How should Nato defend the Baltic states?

The Alliance should revise its strategy at its summit in Madrid this week

June 27, 2022
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Kaja Kallas said Estonia would be destroyed under current Nato defence plans if Russia invaded. Photo: REUTERS / Alamy Stock Photo

In a recent interview, the Estonian prime minister, Kaja Kallas, claimed that under current Nato defence plans her country would be wiped off the map and its capital Tallinn razed to the ground. The plans, she said, envisaged that Estonia and the other Baltic states would be initially overrun, but retaken 180 days later. She noted the scale of destruction that Russia had managed to inflict in Ukraine in the first 100 days of the war and asked the Alliance to change its strategy to one which provides for the defence of every inch of its territory.

She is right. Estonia is the most exposed of all Nato countries to the risk of a Russian attack. It has a population of only 1.3m and a 180-mile frontier with Russia. Around 30 per cent of the population are ethnic Russians, most of whom were deliberately settled there during the period when Estonia was forcibly incorporated into the Soviet Union. Many live in the north-east of the country, around the city of Narva, which lies right on the Russian border.

Since the country regained its independence in 1991, Estonian governments have tried to encourage the Russians to integrate more into Estonian society and to learn the language which, during the years of occupation, few bothered to do. The policy has had some success. Many Russians in Estonia now send their children to Estonian schools and see their future as Estonian citizens. There is little enthusiasm for rejoining Russia. But they still tend to watch Russian state television and there is inevitably a question mark over where their political loyalties really lie.

Until the recent Russian invasion of Ukraine it was assumed that any Russian intervention in Estonia would follow the model of its annexation of Crimea and of Lukhansk/Donetsk in 2014, ie by the covert insertion of agents provocateurs (“the little green men”) who would artificially stimulate unrest in the Russian speaking area around Narva and call for Russia to intervene to restore peace.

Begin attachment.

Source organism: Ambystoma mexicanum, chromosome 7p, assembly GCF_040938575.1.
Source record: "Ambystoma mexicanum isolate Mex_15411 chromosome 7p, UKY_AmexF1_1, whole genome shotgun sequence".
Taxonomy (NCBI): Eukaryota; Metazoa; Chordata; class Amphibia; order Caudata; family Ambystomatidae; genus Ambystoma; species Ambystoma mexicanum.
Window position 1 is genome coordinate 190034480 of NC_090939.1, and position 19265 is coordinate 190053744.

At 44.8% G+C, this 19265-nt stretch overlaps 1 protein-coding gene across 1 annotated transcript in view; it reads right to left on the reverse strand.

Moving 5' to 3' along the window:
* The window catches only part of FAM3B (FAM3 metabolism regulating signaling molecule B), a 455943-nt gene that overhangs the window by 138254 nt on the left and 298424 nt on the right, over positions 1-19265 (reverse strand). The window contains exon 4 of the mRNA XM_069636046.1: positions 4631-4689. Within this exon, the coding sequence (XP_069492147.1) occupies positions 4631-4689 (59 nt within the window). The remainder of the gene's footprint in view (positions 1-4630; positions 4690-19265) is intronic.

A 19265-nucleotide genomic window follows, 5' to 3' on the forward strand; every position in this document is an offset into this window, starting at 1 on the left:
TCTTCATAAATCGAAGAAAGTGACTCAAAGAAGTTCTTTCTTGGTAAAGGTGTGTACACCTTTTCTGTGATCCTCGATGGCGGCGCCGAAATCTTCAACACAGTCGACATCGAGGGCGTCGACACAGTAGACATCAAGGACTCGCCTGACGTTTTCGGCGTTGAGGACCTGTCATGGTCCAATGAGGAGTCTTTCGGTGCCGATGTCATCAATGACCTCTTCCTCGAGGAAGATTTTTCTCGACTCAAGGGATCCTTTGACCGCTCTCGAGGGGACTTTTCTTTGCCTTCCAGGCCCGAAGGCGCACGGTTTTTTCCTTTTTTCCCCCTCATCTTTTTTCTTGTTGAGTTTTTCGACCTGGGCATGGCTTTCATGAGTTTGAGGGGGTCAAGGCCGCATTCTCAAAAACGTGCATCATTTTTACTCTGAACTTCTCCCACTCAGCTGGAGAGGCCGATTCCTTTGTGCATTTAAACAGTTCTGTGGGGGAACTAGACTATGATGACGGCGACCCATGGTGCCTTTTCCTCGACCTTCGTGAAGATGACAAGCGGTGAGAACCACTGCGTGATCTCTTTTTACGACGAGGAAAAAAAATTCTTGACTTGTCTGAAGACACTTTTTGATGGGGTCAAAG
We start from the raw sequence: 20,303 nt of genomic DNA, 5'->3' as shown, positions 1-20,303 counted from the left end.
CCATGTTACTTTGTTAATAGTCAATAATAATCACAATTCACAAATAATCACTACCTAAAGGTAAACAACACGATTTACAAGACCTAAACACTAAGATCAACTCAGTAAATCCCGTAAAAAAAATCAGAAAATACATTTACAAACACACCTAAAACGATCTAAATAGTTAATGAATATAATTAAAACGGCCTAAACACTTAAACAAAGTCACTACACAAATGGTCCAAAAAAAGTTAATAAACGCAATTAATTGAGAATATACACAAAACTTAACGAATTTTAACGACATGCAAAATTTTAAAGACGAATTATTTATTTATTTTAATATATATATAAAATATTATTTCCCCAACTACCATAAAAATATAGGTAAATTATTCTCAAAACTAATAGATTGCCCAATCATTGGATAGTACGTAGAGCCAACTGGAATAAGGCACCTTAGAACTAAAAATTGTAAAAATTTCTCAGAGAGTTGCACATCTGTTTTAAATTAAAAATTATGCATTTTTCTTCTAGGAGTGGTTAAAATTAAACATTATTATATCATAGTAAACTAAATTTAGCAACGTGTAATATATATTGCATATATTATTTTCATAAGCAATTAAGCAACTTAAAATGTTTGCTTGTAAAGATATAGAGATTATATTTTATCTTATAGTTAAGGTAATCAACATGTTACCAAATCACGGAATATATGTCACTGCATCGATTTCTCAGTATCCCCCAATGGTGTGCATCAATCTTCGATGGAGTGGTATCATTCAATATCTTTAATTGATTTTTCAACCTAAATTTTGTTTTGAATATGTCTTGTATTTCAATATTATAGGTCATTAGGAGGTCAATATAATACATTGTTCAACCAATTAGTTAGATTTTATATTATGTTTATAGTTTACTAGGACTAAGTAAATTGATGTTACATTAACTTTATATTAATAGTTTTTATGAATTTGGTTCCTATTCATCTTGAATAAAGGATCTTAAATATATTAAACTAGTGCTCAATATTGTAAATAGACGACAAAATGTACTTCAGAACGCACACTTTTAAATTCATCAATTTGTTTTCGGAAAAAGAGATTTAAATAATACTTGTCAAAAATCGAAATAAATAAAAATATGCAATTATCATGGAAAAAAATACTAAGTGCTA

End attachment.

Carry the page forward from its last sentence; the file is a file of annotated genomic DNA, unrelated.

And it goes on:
If Russia were to contemplate military action against Estonia, of which there is currently no sign, this would still be the most likely scenario. But it is not the only one. The invasion of Ukraine has shown that President Putin is ready to deploy the whole apparatus of his military machine and not just his special forces. A surprise, standing start attack against one or all of the Baltic states cannot be ruled out. Nato does indeed need to revise its strategy for deterring it.

This means action at two levels: the declaratory and the operational. Nato must make publicly clear that any Russian incursion into the territory of a member state will be met with an immediate and robust military response which will include strikes on targets in Russia. There were good reasons for Nato to be cautious about risking a direct military confrontation with Russia over Ukraine. But it is important for Russia to realise that such reticence will not apply if Nato itself is attacked.

More important however are deployments on the ground. Estonia takes defence seriously and currently spends 2.3 per cent of its GDP on it, due to rise to 2.5 per cent by 2025. This is above the Nato average. Though its standing forces are small it has an impressive capacity for mobilisation. But it is critically dependent on support from its allies.

At the moment, there are no forces from other member states permanently garrisoned in Estonia, Latvia or Lithuania, but in each of them a battlegroup of around 1,000 personnel with rotating membership is deployed. These battlegroups, led by Canada, Germany, the United Kingdom and the United States, would not be capable of resisting a substantial invasion. But they would ensure that from the outset the armed forces of a range of Nato countries would be engaged. 

Given the lack of strategic depth in the Baltic states (Tallinn is only 125 miles from the Russian border), Nato cannot rely on a defensive plan based on manoeuvre warfare or on a reinforcement capability which takes too long to arrive. It needs to have assets in place which would enable it to retaliate immediately. 

At its summit in Madrid this week Nato should therefore abrogate the Nato/Russia Founding Act made in 1997 (which Russia has already breached by attacking Ukraine) over the stationing of forces in the new member states; and announce the establishment of permanent multinational bases in all three Baltic countries equipped with offensive weaponry such as long-range artillery and strike aircraft. One of these should be near the Estonian/Russian frontier within range of St Petersburg. Another should be in the Suwaki Gap, the narrow strip of Lithuanian territory between Belarus and Kaliningrad. 

Deterrence only works if it is underpinned by credible military capabilities; and as a former leader in Moscow observed in 1989, life punishes those who come too late.